A Prescription Ben Carson Can Write on Homelessness
President Donald Trump’s proposed $6.2 billion cuts to the Department of Housing and Urban Development (HUD) are unconscionable, especially considering that there are 86,000 homeless people in his home state of New York. The cuts debilitate affordable housing development, blow a hole in the already bleeding budgets of public housing and endanger supportive housing – our best hope of addressing homelessness among those with the most challenges. With a few weeks under his belt as HUD secretary, Dr. Ben Carson now has the opportunity and obligation to stand up for the hundreds of thousands of Americans currently homeless or at risk.
Supportive housing blends permanent affordable housing – financed by the private sector along with public subsidy and incentives – with wrap-around social services to help people rebuild their lives. This model, born in New York, leverages cross-sector collaboration to end homelessness for people facing obstacles like disability, mental illness, addiction, and serious traumatic histories.
Secretary Carson purports to understand the deep connection between housing and health, and his focus on lead poisoning in the confirmation hearing bore fruit in the president’s budget: lead abatement represents the only increase to HUD funding. But as a medical expert, Dr. Carson should know that homelessness itself is as great a risk to public health as the physical hazards in our housing stock.
Across a variety of supportive housing programs, health outcomes are impressive. A number of studies, including this one from Portland, Oregon, have shown that tenants’ use of emergency medical services and hospitals in general can decrease by more than 50 percent.
Better health and stable housing saves money as well. In New York, placing homeless individuals in supportive housing has been found to save our government $10,100 per year, per tenant. That’s why supportive housing has had bipartisan support for decades, with HUD funding for this extraordinarily effective and cost-efficient model growing under Republican and Democrat administrations alike.
But this is about more than money. It is about helping people get their lives back on track. Recently, I met Jennifer, a resident at the Schermerhorn, a supportive housing residence in Brooklyn. Jennifer has a master’s degree and worked as a teacher for 24 years. After her husband passed away, she struggled with depression and drinking and lost her apartment. She slept in friends’ homes, in apartment building hallways and sometimes outside.
Finally, Jennifer connected with an outreach worker from the nonprofit Breaking Ground and was given the opportunity to move into the Schermerhorn. There, she found a welcoming community of peers and dedicated staff who taught her how to manage a household budget and helped her work on new health goals like quitting smoking.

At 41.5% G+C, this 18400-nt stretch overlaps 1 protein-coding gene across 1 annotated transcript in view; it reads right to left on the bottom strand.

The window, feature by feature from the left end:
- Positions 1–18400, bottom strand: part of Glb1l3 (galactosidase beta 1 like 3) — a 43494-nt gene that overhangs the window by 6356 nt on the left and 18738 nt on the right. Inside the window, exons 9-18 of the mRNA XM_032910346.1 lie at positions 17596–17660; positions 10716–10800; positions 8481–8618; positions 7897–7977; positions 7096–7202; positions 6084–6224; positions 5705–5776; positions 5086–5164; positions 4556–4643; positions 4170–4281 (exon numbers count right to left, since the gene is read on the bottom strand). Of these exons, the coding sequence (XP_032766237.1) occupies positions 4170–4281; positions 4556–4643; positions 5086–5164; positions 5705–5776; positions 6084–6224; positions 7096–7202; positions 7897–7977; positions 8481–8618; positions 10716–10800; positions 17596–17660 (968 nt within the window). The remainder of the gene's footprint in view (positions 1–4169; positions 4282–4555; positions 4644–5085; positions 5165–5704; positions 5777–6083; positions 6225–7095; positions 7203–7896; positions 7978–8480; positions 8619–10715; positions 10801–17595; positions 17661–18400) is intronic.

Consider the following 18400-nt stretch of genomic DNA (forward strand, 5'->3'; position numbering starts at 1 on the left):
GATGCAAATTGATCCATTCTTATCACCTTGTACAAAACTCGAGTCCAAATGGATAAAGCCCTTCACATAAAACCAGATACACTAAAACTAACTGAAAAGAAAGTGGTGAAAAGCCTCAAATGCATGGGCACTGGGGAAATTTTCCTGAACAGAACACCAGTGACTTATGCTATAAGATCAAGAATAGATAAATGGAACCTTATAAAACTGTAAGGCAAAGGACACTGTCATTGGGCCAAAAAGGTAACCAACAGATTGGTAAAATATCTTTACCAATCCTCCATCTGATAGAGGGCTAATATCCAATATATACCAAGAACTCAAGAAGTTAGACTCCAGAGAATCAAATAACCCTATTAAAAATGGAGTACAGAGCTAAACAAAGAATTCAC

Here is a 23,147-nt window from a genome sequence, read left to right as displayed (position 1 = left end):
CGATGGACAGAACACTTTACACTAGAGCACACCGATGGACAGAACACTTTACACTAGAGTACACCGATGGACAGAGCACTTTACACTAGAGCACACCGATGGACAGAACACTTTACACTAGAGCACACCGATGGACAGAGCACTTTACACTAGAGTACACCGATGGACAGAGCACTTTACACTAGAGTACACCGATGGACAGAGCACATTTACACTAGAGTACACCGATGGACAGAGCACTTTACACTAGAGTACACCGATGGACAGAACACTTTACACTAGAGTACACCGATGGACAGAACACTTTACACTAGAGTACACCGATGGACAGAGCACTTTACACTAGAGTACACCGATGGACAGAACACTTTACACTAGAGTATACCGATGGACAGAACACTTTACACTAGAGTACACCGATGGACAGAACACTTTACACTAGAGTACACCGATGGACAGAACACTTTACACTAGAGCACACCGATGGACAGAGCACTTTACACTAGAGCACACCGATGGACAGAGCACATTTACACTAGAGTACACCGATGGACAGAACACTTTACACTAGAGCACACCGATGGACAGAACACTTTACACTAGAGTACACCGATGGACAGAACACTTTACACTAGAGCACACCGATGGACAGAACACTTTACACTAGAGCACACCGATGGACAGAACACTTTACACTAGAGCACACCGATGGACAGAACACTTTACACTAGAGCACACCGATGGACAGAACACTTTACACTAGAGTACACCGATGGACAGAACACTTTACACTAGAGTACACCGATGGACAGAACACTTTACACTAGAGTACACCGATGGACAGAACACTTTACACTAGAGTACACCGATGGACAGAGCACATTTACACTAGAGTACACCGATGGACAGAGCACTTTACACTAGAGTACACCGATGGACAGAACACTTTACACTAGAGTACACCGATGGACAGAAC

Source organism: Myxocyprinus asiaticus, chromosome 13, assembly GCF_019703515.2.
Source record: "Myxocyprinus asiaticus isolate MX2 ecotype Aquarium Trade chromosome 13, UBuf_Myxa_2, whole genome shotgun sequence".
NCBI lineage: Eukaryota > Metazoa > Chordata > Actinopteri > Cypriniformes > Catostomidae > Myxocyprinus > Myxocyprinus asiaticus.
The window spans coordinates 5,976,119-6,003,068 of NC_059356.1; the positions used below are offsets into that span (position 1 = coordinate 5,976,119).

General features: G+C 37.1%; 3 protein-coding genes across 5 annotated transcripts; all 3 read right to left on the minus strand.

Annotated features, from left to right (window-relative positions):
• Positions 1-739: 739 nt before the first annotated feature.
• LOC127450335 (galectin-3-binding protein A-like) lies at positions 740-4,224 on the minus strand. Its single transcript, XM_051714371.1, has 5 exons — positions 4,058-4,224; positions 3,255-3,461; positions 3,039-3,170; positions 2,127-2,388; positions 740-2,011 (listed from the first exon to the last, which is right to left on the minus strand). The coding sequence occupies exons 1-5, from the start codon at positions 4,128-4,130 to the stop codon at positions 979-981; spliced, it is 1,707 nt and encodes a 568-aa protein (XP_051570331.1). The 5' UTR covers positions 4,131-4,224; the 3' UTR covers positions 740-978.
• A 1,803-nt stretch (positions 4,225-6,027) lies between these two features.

Now, Jennifer is thriving – attending church, volunteering in soup kitchens and caring for her (also formerly homeless) neighbors. “Sometimes all people need is someone to listen to them,” she said.
The proposed HUD cuts, however, would significantly hamper supportive housing development. New York City – like most communities in America – looks to federal programs like HOME to leverage local and private capital to address homelessness. The Schermerhorn, for example, used HOME funding to leverage state, city, private and philanthropic resources. Nationwide, every $1 of HOME capital funding leverages $4.20 of additional public and private funding. Trump’s budget eliminates the HOME program.
Rental assistance and homelessness funding through the McKinney Vento program is a huge question mark: only $4.1 billion of the $6.2 billion of proposed cuts are identified. While the White House claims that they can make “reforms that reduce costs,” these cuts will likely cause serious harm to the hundreds of thousands of poor, disabled and homeless people in communities nationwide.
Secretary Carson needs to show leadership. The Trump budget threatens our best bet for ending homelessness. In fact, it will cause more people to become homeless, devastating communities from Trump’s Manhattan to Carson’s hometown of Detroit. And taxpayers will pay more for their care. If Carson can fight for the health and wellbeing of people like Jennifer through life-saving housing policy, he will leave a lasting legacy.
Laura Mascuch is the executive director of the Supportive Housing Network of New York.